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US comedian Bill Mahr
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Winston Churchill, then prime minister, outside No 10 in June 1943
voicesA C Benson called him 'a horrid little fellow', George Orwell would have shot him, but what a giant he seems now, says DJ Taylor
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The artist Grayson Perry in an example of his trademark headgear
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Davies (let) says: 'Everybody thought we were having an affair. It was never true!'
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Pompeii, Capri & the Bay of Naples
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Iraq invasion 2003: The bloody warnings six wise men gave to Tony Blair as he prepared to launch poorly planned campaign

What the six wise men told Tony Blair

Months before the invasion of Iraq in 2003, experts sought to warn the PM about his plans. Here, four of them recall that day
25 years of The Independent on Sunday: The stories, the writers and the changes over the last quarter of a century

25 years of The Independent on Sunday

The stories, the writers and the changes over the last quarter of a century
Homeless Veterans appeal: 'Really caring is a dangerous emotion in this kind of work'

Homeless Veterans appeal

As head of The Soldiers' Charity, Martin Rutledge has to temper compassion with realism. He tells Chris Green how his Army career prepared him
Wu-Tang Clan and The Sexual Objects offer fans a chance to own the only copies of their latest albums

Smash hit go under the hammer

It's nice to pick up a new record once in a while, but the purchasers of two latest releases can go a step further - by buying the only copy
Geeks who rocked the world: Documentary looks back at origins of the computer-games industry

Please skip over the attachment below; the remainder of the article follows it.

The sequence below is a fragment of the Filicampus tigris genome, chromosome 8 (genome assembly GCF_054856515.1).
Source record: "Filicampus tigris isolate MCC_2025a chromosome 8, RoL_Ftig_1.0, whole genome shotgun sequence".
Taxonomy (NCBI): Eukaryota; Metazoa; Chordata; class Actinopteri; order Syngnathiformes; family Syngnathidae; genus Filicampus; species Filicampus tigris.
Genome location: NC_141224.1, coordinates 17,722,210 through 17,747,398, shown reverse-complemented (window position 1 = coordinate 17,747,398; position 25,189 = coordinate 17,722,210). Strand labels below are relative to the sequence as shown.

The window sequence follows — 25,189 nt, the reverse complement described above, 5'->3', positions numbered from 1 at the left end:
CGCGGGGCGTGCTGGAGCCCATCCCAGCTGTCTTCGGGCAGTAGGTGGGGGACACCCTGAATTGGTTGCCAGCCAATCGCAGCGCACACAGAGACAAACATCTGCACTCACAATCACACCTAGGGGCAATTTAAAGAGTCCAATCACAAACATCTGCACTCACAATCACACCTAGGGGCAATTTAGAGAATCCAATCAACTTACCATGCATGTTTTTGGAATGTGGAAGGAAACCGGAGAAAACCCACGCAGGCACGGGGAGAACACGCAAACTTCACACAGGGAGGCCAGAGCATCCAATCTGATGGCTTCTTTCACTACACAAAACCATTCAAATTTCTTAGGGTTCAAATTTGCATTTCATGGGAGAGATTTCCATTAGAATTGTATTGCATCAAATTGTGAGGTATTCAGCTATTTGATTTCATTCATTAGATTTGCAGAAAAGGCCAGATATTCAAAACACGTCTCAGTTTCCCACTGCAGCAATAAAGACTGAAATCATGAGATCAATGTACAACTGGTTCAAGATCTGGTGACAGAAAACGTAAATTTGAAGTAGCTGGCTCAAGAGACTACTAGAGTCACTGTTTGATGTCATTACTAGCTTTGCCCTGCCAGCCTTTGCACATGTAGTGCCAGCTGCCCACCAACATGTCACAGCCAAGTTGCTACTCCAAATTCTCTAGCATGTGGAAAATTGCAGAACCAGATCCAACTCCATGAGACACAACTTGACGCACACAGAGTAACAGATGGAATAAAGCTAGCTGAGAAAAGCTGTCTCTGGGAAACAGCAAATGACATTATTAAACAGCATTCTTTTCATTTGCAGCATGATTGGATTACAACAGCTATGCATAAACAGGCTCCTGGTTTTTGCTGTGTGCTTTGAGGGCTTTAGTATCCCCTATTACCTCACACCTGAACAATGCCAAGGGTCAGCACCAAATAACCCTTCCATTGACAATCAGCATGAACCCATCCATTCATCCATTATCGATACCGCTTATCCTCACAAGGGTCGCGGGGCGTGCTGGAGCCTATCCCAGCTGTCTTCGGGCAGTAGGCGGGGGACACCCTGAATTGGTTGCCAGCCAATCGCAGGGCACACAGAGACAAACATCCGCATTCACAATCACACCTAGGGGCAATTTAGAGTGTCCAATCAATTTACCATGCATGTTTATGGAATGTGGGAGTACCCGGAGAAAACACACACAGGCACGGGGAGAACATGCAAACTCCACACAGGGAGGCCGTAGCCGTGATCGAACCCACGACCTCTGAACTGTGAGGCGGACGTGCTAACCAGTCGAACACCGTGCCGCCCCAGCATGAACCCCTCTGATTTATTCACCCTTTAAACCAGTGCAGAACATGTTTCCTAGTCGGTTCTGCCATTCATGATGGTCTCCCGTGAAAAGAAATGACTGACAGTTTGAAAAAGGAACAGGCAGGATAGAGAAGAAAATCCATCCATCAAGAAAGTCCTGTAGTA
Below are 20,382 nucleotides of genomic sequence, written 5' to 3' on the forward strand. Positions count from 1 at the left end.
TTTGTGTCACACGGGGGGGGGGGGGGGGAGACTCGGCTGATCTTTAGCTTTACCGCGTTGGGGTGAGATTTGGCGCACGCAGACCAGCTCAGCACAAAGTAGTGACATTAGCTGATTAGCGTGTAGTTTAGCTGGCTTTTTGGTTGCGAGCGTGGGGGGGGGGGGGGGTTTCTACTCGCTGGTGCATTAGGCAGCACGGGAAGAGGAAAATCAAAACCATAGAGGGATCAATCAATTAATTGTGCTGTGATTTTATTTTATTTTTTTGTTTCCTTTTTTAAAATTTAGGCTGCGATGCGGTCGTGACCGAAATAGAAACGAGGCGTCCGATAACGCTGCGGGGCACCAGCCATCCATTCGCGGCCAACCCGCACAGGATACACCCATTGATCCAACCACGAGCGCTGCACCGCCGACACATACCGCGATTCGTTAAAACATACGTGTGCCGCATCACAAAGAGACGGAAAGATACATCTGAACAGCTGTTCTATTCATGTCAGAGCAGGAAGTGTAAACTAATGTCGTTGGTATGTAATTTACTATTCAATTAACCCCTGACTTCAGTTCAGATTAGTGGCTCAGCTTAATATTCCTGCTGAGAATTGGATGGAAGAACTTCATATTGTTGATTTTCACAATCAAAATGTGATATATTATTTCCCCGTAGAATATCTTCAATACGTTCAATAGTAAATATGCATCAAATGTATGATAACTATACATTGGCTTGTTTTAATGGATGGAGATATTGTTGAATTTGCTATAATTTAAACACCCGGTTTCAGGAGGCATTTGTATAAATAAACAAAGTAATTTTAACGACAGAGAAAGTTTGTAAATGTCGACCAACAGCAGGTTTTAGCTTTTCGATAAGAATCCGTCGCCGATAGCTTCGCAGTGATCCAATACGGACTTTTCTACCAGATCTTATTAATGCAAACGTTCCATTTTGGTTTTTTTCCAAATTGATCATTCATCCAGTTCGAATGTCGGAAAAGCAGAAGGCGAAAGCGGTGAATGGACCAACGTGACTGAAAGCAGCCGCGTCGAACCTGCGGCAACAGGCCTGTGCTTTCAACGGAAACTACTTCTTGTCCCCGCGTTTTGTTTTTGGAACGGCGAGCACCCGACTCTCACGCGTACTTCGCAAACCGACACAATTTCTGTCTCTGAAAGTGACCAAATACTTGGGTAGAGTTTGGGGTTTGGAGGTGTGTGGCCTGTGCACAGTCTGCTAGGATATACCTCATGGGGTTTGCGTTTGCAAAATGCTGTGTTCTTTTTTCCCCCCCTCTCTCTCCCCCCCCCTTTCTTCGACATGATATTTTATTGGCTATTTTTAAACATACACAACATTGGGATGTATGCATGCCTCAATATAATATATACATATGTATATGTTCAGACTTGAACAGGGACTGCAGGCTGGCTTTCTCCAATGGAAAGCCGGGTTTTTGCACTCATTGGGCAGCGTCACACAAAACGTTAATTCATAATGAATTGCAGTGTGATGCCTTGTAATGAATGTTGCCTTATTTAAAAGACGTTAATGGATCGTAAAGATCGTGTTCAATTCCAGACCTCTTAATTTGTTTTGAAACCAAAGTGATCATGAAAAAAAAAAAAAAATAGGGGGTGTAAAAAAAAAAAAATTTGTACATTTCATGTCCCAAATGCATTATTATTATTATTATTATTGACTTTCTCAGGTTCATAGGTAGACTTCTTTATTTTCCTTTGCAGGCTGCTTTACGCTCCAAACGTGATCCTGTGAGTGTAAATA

The geeks who rocked the world

A new documentary looks back at origins of the computer-games industry
Belle & Sebastian interview: Stuart Murdoch reveals how the band is taking a new direction

Belle & Sebastian is taking a new direction

Twenty years ago, Belle & Sebastian was a fey indie band from Glasgow. It still is – except today, as prime mover Stuart Murdoch admits, it has a global cult following, from Hollywood to South Korea
America: Land of the free, home of the political dynasty

America: Land of the free, home of the political dynasty

These days in the US things are pretty much stuck where they are, both in politics and society at large, says Rupert Cornwell
A graphic history of US civil rights – in comic book form

A graphic history of US civil rights – in comic book form

A veteran of the Fifties campaigns is inspiring a new generation of activists
Winston Churchill: the enigma of a British hero

Winston Churchill: the enigma of a British hero

A C Benson called him 'a horrid little fellow', George Orwell would have shot him, but what a giant he seems now, says DJ Taylor
Growing mussels: Precious freshwater shellfish are thriving in a unique green project

Growing mussels

Precious freshwater shellfish are thriving in a unique green project
Diana Krall: The jazz singer on being friends with Elton John, outer space and skiing in Dubai

Diana Krall interview

The jazz singer on being friends with Elton John, outer space and skiing in Dubai
Pinstriped for action: A glimpse of what the very rich man will be wearing this winter

Pinstriped for action

A glimpse of what the very rich man will be wearing this winter
Russell T Davies & Ben Cook: 'Our friendship flourished online. You can share some very revelatory moments at four in the morning…'

Russell T Davies & Ben Cook: How we met

'Our friendship flourished online. You can share some very revelatory moments at four in the morning…'
Bill Granger recipes: Our chef serves up his favourite Japanese dishes

Bill Granger's Japanese recipes

Stock up on mirin, soy and miso and you have the makings of everyday Japanese cuisine
Michael Calvin: How we need more Eric Cantonas to knock some sense into us

Michael Calvin's Last Word

How we need more Eric Cantonas to knock some sense into us